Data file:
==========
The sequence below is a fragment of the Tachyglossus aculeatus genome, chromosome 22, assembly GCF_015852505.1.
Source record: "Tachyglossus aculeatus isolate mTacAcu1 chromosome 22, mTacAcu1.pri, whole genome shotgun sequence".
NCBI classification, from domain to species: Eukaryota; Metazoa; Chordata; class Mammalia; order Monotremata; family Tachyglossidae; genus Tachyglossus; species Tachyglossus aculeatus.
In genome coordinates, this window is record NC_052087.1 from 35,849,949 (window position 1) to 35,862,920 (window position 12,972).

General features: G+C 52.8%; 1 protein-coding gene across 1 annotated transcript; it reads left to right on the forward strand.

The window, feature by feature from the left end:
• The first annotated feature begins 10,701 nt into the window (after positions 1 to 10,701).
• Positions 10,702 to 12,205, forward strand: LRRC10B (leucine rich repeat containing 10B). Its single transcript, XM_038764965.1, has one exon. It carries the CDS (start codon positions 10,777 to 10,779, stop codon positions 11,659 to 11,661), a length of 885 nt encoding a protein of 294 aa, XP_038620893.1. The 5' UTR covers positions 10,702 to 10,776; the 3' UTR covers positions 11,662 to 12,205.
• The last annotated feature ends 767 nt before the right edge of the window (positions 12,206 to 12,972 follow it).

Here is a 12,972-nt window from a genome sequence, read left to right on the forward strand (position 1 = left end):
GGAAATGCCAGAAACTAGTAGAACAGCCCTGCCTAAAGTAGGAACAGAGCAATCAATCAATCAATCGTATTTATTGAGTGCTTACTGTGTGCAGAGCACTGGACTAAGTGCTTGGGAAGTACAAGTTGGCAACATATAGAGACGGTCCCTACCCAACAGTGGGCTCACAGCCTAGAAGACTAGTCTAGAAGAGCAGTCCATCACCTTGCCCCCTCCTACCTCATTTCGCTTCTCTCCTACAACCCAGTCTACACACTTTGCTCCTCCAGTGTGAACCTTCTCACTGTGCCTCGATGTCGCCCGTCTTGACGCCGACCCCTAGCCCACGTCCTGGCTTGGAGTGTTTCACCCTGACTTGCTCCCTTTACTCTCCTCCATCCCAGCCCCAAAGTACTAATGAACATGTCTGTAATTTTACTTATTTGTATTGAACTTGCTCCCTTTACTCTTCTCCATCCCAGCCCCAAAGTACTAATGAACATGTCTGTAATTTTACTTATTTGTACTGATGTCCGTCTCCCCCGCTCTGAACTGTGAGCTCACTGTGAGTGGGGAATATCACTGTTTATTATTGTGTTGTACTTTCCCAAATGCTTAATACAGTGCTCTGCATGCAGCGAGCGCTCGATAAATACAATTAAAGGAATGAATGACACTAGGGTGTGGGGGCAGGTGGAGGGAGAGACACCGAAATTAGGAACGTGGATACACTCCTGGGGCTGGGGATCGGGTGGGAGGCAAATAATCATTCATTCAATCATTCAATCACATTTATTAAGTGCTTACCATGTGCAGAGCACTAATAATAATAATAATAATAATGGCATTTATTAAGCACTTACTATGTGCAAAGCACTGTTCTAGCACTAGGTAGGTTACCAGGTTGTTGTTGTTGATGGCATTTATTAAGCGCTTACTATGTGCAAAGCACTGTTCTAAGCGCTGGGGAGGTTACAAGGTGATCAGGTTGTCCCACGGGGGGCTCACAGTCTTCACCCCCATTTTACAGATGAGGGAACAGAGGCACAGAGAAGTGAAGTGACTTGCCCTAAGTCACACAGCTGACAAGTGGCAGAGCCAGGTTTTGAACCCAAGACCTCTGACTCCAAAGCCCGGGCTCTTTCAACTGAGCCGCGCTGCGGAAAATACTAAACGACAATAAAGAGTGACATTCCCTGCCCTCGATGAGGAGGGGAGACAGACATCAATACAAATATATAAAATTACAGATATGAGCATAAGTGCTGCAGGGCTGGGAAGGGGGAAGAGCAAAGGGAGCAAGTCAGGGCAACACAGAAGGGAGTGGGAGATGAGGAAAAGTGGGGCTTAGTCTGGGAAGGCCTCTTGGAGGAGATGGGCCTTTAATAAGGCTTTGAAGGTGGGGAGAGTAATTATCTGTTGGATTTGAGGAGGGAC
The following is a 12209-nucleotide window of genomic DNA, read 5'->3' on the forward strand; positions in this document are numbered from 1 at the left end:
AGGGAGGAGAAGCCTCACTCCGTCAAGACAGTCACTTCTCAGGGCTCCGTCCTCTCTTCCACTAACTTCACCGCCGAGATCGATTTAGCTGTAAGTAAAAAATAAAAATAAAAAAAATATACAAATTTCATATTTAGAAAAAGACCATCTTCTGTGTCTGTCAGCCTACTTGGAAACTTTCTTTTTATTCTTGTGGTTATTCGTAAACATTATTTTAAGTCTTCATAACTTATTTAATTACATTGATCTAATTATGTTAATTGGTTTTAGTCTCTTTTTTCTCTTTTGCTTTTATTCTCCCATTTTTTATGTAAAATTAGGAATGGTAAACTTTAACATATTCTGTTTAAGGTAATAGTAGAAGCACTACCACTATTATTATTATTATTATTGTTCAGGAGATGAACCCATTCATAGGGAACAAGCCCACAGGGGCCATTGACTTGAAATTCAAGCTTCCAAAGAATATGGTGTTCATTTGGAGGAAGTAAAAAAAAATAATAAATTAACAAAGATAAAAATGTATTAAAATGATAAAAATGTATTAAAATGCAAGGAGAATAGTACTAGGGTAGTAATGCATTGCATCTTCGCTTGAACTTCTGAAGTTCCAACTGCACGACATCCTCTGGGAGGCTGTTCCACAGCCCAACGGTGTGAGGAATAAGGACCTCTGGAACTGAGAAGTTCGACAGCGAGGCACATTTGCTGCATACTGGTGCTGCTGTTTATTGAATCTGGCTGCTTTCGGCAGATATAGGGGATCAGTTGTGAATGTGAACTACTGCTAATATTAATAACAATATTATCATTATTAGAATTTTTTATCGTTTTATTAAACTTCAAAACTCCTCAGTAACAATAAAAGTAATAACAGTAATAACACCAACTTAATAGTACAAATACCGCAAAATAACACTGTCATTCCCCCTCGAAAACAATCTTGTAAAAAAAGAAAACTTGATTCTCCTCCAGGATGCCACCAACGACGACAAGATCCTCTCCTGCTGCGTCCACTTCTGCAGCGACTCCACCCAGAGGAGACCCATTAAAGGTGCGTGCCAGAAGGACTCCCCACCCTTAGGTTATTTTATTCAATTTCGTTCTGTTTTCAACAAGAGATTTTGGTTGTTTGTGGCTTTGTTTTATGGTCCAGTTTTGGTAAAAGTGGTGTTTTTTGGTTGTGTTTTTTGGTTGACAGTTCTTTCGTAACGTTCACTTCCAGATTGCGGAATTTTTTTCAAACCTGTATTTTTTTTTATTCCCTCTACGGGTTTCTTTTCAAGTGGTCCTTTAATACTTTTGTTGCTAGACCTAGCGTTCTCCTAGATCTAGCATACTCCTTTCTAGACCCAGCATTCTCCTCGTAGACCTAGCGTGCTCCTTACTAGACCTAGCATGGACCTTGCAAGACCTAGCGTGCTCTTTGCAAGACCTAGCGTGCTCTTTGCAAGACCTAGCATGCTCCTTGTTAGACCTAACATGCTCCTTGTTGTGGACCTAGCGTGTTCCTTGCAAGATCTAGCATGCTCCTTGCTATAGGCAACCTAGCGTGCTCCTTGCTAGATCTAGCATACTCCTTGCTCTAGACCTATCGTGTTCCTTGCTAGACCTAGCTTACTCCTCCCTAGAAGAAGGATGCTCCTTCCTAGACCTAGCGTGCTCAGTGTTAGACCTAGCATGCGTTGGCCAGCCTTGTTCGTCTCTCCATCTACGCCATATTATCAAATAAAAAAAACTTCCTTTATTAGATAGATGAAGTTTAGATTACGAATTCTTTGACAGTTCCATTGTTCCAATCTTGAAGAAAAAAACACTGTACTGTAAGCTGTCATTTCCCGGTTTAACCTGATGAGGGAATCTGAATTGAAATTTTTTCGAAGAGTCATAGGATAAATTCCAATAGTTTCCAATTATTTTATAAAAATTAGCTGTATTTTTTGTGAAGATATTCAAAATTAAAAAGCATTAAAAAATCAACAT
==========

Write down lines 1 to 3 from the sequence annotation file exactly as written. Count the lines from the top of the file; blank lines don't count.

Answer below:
The sequence below is a fragment of the Tachyglossus aculeatus genome, chromosome 22, assembly GCF_015852505.1.
Source record: "Tachyglossus aculeatus isolate mTacAcu1 chromosome 22, mTacAcu1.pri, whole genome shotgun sequence".
NCBI classification, from domain to species: Eukaryota; Metazoa; Chordata; class Mammalia; order Monotremata; family Tachyglossidae; genus Tachyglossus; species Tachyglossus aculeatus.